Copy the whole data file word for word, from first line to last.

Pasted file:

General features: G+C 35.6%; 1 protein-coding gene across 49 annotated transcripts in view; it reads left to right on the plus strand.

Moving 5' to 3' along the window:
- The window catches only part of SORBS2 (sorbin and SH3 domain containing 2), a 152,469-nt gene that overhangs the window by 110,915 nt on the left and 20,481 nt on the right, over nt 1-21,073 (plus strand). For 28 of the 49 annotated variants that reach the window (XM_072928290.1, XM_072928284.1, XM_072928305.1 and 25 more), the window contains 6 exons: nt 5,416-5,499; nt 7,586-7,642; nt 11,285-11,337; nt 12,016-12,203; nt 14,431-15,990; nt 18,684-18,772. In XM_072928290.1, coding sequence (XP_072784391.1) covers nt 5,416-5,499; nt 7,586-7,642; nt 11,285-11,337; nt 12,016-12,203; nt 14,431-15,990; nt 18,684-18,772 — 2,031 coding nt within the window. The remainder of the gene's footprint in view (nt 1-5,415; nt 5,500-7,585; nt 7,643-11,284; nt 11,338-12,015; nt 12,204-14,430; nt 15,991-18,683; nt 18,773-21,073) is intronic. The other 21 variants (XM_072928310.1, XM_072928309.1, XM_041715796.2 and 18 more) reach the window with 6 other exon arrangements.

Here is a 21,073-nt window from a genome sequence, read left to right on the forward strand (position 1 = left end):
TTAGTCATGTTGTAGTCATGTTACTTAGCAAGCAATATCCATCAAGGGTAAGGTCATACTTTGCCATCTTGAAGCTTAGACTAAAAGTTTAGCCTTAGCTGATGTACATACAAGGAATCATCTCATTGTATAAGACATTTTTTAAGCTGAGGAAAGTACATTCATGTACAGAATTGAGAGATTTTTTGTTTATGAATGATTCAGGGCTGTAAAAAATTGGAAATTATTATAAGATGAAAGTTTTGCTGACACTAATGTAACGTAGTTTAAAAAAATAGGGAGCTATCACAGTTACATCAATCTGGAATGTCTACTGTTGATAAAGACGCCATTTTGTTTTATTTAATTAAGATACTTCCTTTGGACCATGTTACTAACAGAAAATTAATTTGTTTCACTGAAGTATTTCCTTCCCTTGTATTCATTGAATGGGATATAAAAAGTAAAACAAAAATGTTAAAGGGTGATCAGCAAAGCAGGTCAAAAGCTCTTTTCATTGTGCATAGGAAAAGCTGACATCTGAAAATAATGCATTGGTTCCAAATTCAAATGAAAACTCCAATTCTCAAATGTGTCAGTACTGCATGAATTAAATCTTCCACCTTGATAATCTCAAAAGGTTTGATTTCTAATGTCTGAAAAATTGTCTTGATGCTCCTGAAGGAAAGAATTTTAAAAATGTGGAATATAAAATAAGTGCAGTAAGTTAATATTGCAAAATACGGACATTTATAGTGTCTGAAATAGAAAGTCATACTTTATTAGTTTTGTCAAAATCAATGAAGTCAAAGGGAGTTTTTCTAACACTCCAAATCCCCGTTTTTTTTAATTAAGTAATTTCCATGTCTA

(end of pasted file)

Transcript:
General features: G+C 35.6%; 1 protein-coding gene across 49 annotated transcripts in view; it reads left to right on the plus strand.

Moving 5' to 3' along the window:
- The window catches only part of SORBS2 (sorbin and SH3 domain containing 2), a 152,469-nt gene that overhangs the window by 110,915 nt on the left and 20,481 nt on the right, over nt 1-21,073 (plus strand). For 28 of the 49 annotated variants that reach the window (XM_072928290.1, XM_072928284.1, XM_072928305.1 and 25 more), the window contains 6 exons: nt 5,416-5,499; nt 7,586-7,642; nt 11,285-11,337; nt 12,016-12,203; nt 14,431-15,990; nt 18,684-18,772. In XM_072928290.1, coding sequence (XP_072784391.1) covers nt 5,416-5,499; nt 7,586-7,642; nt 11,285-11,337; nt 12,016-12,203; nt 14,431-15,990; nt 18,684-18,772 — 2,031 coding nt within the window. The remainder of the gene's footprint in view (nt 1-5,415; nt 5,500-7,585; nt 7,643-11,284; nt 11,338-12,015; nt 12,204-14,430; nt 15,991-18,683; nt 18,773-21,073) is intronic. The other 21 variants (XM_072928310.1, XM_072928309.1, XM_041715796.2 and 18 more) reach the window with 6 other exon arrangements.

Here is a 21,073-nt window from a genome sequence, read left to right on the forward strand (position 1 = left end):
TTAGTCATGTTGTAGTCATGTTACTTAGCAAGCAATATCCATCAAGGGTAAGGTCATACTTTGCCATCTTGAAGCTTAGACTAAAAGTTTAGCCTTAGCTGATGTACATACAAGGAATCATCTCATTGTATAAGACATTTTTTAAGCTGAGGAAAGTACATTCATGTACAGAATTGAGAGATTTTTTGTTTATGAATGATTCAGGGCTGTAAAAAATTGGAAATTATTATAAGATGAAAGTTTTGCTGACACTAATGTAACGTAGTTTAAAAAAATAGGGAGCTATCACAGTTACATCAATCTGGAATGTCTACTGTTGATAAAGACGCCATTTTGTTTTATTTAATTAAGATACTTCCTTTGGACCATGTTACTAACAGAAAATTAATTTGTTTCACTGAAGTATTTCCTTCCCTTGTATTCATTGAATGGGATATAAAAAGTAAAACAAAAATGTTAAAGGGTGATCAGCAAAGCAGGTCAAAAGCTCTTTTCATTGTGCATAGGAAAAGCTGACATCTGAAAATAATGCATTGGTTCCAAATTCAAATGAAAACTCCAATTCTCAAATGTGTCAGTACTGCATGAATTAAATCTTCCACCTTGATAATCTCAAAAGGTTTGATTTCTAATGTCTGAAAAATTGTCTTGATGCTCCTGAAGGAAAGAATTTTAAAAATGTGGAATATAAAATAAGTGCAGTAAGTTAATATTGCAAAATACGGACATTTATAGTGTCTGAAATAGAAAGTCATACTTTATTAGTTTTGTCAAAATCAATGAAGTCAAAGGGAGTTTTTCTAACACTCCAAATCCCCGTTTTTTTTAATTAAGTAATTTCCATGTCTA